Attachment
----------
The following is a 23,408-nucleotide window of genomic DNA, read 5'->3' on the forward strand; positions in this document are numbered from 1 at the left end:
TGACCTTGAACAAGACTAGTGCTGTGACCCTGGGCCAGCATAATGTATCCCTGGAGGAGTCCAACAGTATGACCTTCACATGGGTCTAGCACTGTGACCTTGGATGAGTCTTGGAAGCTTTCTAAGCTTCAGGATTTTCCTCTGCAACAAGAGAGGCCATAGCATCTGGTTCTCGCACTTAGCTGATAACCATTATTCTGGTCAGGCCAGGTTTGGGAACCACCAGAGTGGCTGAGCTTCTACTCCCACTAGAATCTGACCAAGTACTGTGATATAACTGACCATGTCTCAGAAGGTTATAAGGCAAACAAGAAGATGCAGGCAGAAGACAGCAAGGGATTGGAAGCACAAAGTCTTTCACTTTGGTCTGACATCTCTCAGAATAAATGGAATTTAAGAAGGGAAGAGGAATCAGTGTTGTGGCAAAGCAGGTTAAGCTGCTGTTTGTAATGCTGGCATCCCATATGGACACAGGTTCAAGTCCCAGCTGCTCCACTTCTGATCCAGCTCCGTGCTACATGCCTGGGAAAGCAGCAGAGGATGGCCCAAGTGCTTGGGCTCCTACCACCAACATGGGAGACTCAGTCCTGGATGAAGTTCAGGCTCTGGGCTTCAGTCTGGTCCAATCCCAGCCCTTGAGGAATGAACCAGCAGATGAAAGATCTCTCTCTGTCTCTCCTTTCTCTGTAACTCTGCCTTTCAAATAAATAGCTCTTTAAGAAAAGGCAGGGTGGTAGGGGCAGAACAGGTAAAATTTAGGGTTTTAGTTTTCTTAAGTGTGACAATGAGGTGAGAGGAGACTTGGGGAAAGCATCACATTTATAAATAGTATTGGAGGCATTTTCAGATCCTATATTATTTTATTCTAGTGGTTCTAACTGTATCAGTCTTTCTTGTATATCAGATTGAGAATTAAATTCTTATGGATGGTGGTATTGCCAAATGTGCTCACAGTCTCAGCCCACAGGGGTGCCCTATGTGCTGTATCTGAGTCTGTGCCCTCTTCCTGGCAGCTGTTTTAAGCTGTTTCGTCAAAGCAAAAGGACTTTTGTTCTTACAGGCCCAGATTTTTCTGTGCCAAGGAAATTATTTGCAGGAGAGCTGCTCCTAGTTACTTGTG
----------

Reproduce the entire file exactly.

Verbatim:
The following is a 23,408-nucleotide window of genomic DNA, read 5'->3' on the forward strand; positions in this document are numbered from 1 at the left end:
TGACCTTGAACAAGACTAGTGCTGTGACCCTGGGCCAGCATAATGTATCCCTGGAGGAGTCCAACAGTATGACCTTCACATGGGTCTAGCACTGTGACCTTGGATGAGTCTTGGAAGCTTTCTAAGCTTCAGGATTTTCCTCTGCAACAAGAGAGGCCATAGCATCTGGTTCTCGCACTTAGCTGATAACCATTATTCTGGTCAGGCCAGGTTTGGGAACCACCAGAGTGGCTGAGCTTCTACTCCCACTAGAATCTGACCAAGTACTGTGATATAACTGACCATGTCTCAGAAGGTTATAAGGCAAACAAGAAGATGCAGGCAGAAGACAGCAAGGGATTGGAAGCACAAAGTCTTTCACTTTGGTCTGACATCTCTCAGAATAAATGGAATTTAAGAAGGGAAGAGGAATCAGTGTTGTGGCAAAGCAGGTTAAGCTGCTGTTTGTAATGCTGGCATCCCATATGGACACAGGTTCAAGTCCCAGCTGCTCCACTTCTGATCCAGCTCCGTGCTACATGCCTGGGAAAGCAGCAGAGGATGGCCCAAGTGCTTGGGCTCCTACCACCAACATGGGAGACTCAGTCCTGGATGAAGTTCAGGCTCTGGGCTTCAGTCTGGTCCAATCCCAGCCCTTGAGGAATGAACCAGCAGATGAAAGATCTCTCTCTGTCTCTCCTTTCTCTGTAACTCTGCCTTTCAAATAAATAGCTCTTTAAGAAAAGGCAGGGTGGTAGGGGCAGAACAGGTAAAATTTAGGGTTTTAGTTTTCTTAAGTGTGACAATGAGGTGAGAGGAGACTTGGGGAAAGCATCACATTTATAAATAGTATTGGAGGCATTTTCAGATCCTATATTATTTTATTCTAGTGGTTCTAACTGTATCAGTCTTTCTTGTATATCAGATTGAGAATTAAATTCTTATGGATGGTGGTATTGCCAAATGTGCTCACAGTCTCAGCCCACAGGGGTGCCCTATGTGCTGTATCTGAGTCTGTGCCCTCTTCCTGGCAGCTGTTTTAAGCTGTTTCGTCAAAGCAAAAGGACTTTTGTTCTTACAGGCCCAGATTTTTCTGTGCCAAGGAAATTATTTGCAGGAGAGCTGCTCCTAGTTACTTGTG